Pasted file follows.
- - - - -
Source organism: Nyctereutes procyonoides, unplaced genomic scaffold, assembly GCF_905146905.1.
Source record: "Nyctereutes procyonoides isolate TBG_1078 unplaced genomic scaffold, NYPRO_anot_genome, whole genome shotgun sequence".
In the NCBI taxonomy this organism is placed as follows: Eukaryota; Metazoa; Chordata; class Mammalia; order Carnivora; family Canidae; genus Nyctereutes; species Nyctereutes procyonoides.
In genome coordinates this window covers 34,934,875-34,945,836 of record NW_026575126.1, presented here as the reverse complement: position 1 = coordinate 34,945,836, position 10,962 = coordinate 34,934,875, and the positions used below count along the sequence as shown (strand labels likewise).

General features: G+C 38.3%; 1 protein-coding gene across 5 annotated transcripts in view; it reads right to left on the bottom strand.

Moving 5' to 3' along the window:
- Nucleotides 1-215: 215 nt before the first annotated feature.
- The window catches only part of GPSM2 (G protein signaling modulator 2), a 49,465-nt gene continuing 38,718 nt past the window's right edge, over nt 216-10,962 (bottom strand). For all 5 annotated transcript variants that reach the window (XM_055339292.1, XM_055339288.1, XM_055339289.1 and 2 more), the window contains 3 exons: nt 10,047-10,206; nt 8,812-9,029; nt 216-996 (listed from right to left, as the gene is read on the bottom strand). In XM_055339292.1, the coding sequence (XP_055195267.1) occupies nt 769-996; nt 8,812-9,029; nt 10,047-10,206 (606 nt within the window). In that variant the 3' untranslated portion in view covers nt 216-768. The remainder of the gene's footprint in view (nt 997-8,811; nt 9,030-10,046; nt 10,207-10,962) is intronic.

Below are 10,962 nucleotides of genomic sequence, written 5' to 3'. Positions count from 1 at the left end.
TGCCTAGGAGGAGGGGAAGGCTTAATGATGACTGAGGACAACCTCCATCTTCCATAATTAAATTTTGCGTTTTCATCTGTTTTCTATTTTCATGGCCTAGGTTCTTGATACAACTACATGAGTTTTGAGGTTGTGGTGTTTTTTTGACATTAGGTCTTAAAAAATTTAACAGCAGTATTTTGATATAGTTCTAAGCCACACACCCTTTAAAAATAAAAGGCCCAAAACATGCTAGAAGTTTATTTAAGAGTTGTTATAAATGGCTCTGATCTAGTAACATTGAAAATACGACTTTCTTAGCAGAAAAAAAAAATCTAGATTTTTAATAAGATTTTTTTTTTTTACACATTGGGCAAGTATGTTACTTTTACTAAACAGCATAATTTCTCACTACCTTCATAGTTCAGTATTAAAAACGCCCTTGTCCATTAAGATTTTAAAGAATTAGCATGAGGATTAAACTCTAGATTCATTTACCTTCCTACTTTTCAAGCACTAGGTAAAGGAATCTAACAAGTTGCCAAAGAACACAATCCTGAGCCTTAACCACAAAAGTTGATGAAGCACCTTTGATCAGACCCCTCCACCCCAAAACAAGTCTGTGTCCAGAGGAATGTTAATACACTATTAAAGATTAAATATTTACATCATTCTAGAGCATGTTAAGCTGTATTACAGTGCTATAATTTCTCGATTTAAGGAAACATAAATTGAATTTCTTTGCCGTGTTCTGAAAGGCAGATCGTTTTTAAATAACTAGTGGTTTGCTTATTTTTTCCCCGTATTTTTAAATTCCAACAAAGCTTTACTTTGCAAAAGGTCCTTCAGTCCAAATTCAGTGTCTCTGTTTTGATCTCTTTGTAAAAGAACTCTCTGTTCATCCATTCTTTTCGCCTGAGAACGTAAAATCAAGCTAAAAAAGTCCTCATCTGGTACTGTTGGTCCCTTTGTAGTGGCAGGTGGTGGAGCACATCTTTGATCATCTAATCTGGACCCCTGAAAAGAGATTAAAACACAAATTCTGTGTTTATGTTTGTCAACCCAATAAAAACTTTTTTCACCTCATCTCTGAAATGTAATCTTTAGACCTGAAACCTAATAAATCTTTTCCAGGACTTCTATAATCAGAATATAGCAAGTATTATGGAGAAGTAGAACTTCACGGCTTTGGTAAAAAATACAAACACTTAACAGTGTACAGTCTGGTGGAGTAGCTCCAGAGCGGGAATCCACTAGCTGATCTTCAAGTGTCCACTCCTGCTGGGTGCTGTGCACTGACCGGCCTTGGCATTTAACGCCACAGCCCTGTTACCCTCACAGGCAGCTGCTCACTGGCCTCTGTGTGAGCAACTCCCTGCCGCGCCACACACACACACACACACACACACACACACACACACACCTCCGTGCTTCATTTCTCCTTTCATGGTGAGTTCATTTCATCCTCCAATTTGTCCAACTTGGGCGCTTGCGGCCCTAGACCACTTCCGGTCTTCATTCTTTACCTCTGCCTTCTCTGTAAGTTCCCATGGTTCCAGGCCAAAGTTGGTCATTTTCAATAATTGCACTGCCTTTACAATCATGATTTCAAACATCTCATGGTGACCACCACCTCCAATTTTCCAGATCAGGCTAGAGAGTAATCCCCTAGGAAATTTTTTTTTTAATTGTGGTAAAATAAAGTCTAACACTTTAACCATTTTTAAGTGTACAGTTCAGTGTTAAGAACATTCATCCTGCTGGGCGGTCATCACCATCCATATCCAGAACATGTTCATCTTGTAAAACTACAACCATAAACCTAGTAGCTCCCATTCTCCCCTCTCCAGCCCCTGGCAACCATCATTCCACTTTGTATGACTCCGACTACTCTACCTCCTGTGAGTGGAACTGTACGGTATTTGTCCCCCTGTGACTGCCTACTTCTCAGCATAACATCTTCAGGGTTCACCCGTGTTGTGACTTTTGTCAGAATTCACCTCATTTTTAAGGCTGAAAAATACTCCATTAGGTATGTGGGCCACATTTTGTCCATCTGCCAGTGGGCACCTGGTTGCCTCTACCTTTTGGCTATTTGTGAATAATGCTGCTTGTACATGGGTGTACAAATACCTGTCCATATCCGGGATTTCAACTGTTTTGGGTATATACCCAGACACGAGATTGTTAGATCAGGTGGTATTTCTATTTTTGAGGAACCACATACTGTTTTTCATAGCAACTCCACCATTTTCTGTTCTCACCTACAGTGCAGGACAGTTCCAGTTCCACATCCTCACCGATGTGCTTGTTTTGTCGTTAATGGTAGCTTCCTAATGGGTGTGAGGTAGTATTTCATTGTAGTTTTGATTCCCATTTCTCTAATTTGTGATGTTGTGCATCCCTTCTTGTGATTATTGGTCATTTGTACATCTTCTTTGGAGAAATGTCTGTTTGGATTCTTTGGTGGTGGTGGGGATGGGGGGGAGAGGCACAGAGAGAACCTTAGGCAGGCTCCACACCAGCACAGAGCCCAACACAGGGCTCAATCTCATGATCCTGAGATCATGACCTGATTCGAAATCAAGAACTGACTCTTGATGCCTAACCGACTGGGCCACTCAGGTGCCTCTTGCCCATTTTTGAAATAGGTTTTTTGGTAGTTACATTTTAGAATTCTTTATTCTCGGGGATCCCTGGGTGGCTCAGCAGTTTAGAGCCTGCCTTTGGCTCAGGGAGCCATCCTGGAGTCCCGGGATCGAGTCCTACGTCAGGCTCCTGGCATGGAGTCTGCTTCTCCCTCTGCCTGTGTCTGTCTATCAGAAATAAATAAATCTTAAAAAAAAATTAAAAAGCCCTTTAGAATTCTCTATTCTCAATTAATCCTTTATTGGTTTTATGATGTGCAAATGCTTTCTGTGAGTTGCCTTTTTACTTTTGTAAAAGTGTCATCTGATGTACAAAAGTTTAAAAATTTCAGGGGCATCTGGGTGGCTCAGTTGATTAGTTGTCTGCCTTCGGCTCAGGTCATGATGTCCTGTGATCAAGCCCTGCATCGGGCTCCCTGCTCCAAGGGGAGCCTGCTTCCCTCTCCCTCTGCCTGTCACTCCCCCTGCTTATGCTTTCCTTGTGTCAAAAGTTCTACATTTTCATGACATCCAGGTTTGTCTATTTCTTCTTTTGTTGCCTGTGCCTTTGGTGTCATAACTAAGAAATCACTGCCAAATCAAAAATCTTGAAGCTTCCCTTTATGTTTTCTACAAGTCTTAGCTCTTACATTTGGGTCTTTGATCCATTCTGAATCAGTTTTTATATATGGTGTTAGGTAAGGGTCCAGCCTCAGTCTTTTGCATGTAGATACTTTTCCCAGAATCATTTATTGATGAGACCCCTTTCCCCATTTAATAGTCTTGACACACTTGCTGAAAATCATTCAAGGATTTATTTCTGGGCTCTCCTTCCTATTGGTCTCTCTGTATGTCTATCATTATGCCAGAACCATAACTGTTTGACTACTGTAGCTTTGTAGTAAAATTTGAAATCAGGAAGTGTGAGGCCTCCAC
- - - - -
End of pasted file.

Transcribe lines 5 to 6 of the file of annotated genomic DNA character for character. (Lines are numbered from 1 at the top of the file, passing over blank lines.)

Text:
General features: G+C 38.3%; 1 protein-coding gene across 5 annotated transcripts in view; it reads right to left on the bottom strand.

Moving 5' to 3' along the window: